Note that there is generally no roof, façade or painting inspection. Should the client require a full roof inspection the client should engage a separate roofer or roof plumber. This is especially recommended for flat or low pitched roofs, and roofing that cannot be viewed fully from the ground.
There will be varying changes to the above. Your house may have another floor for example. Or there may be another stage in there, or one less. We recommend that you get an inspection for each of your claims for payment by the builder. They are not expensive.
You also might want to have a consultation about your plans before you sign up. In that case I will go over all the different things that you might need to know and have worked out before you start. But most of that information is on this page, Your Building Contract. Please read it.
What to Look For
For example, do you have a timber floor under the top bathroom. Did you know it may not likely slope or drain as it will be flat? So if you want a bathroom floor to drain to the bathroom floor waste, you better include it in your contract.
And what are the reveals the builder will use in your robes? Will they be timber or a cheaper bent metal? Or perhaps there will be none at all.
More to Look For
And landscaping? Will it include trees? Are the path side bricks be cut at angles or just filled at joints?
And your windows sills, how will you want those bricks to look? Ordinary, the cheapest? Or something a bit more classic, such as soldier coursing? And what about the bricks over the lintels? Do you want the extremely ugly core holes just partially filled with mortar? Or do you want something looking a bit more classy? Perhaps solid bricks?
More to Look For
And your flat roof, with its box gutter – are you really sure it will not flood? Does it have its overflow pipes?
And that horizontal colourbond, beneath the windows, are you sure the water will be held out? What flashing is designed for it?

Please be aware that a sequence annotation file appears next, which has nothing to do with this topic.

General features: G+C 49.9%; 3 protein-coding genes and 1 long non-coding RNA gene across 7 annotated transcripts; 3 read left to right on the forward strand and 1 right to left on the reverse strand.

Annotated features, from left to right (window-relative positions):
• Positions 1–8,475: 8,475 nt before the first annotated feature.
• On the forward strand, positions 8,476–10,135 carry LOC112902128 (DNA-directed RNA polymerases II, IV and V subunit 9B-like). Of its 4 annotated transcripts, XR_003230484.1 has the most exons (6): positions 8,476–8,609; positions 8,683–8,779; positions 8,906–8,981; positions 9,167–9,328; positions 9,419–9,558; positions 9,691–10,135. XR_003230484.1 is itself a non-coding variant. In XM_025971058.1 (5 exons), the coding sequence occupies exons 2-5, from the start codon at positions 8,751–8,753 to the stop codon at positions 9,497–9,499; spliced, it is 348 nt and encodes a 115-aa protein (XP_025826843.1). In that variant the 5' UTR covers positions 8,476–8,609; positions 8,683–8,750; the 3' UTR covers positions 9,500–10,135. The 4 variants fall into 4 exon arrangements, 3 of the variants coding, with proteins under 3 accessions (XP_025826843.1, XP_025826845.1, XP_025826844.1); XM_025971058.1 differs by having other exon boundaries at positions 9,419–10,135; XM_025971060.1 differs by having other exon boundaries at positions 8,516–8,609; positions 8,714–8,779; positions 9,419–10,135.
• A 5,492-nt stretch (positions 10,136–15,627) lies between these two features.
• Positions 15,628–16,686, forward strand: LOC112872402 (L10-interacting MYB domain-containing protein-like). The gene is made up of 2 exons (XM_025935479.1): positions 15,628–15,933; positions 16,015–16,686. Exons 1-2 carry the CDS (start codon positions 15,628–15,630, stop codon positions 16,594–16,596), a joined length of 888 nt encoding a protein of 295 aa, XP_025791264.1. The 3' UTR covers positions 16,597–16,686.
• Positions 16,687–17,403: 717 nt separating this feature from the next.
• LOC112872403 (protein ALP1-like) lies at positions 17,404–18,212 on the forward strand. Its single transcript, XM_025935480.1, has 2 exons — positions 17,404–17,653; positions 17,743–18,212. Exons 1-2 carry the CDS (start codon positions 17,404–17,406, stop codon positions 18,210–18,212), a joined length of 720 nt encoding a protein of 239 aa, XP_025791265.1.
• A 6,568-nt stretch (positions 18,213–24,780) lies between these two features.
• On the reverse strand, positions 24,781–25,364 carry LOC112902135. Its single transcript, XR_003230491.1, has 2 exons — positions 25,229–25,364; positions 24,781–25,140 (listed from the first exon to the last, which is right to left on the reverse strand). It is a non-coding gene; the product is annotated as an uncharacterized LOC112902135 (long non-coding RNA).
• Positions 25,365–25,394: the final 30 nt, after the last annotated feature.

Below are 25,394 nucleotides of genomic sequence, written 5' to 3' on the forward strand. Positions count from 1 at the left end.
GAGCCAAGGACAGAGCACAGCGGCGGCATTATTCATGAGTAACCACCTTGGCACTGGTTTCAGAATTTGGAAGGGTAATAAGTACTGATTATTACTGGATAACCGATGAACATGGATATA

And what about your internal doors? Will the tops and bottoms be painted? The manufacturer may void his warrantee if the doors are unpainted on top and bottom. Many painters do not paint the door tops in Canberra.
More to Look For
And what about the front timber threshold? It is nicely stained when it leaves the factory? Will it be repainted after the house is finished? Most likely it will not be, unless you specify it.
And what about your beautiful garage concrete floor? Will it be a rubbish pit and left stained and discoloured with plaster and cement? Most likely, unless you specify it. Will it be painted with concrete paint afterwards if damaged by house paint and trades etc?
Get it All listed in the Contracts
Many clients wish they had gotten what the builder was going to build ironed out before they contracted. So understand this. If you do not state exactly what it is you expect to receive in your specification, you may not receive it.
What We Do Not Do
What we do not do is measure up your building, check its sizes or setbacks against the plans. We may not necessarily see the slope of the concrete floor that wrong. We do not check if the plumbing pipes are free of blockage, or many of the myriad of things that the supervisor checks during the hundreds of days it takes to build.
What We Can Do if Asked
Of course, we can do all those above things if asked and paid for. We can engage surveyors and plumbers on your behalf and so on if asked. But what we do standardly, is that we go on the site, and look visually for things that are not there that obviously should be there. Or we look for things that are there that obviously should not be there.
We do not check your contract and what you are getting, and if it is there. We do not check if your special inclusions are good for you. On the day of the inspection we will look at what is there and if it seems correctly built by what we see.
We do our best, however we are not the supervisor. We are also not there everyday. But in saying that, we hope another set of eyes will help the supervisor, his job and thus help you, the client.
The inspections done here do not necessarily include the client at the inspection, or the builder. These are relatively quick inexpensive inspections, inspected between other inspections that day. There is no taking the client through the building site and explaining what is observed, as what is observed will be in the report. We do not do it twice.
If the client wants to have a Special Inspection, with them being in attendance on the site at the same time as the inspection, that can be scheduled at the times of 10 am or 2 pm, and the price is as listed as an additional inspection. In this case the client makes the arrangements with the builder and any other accompanying people.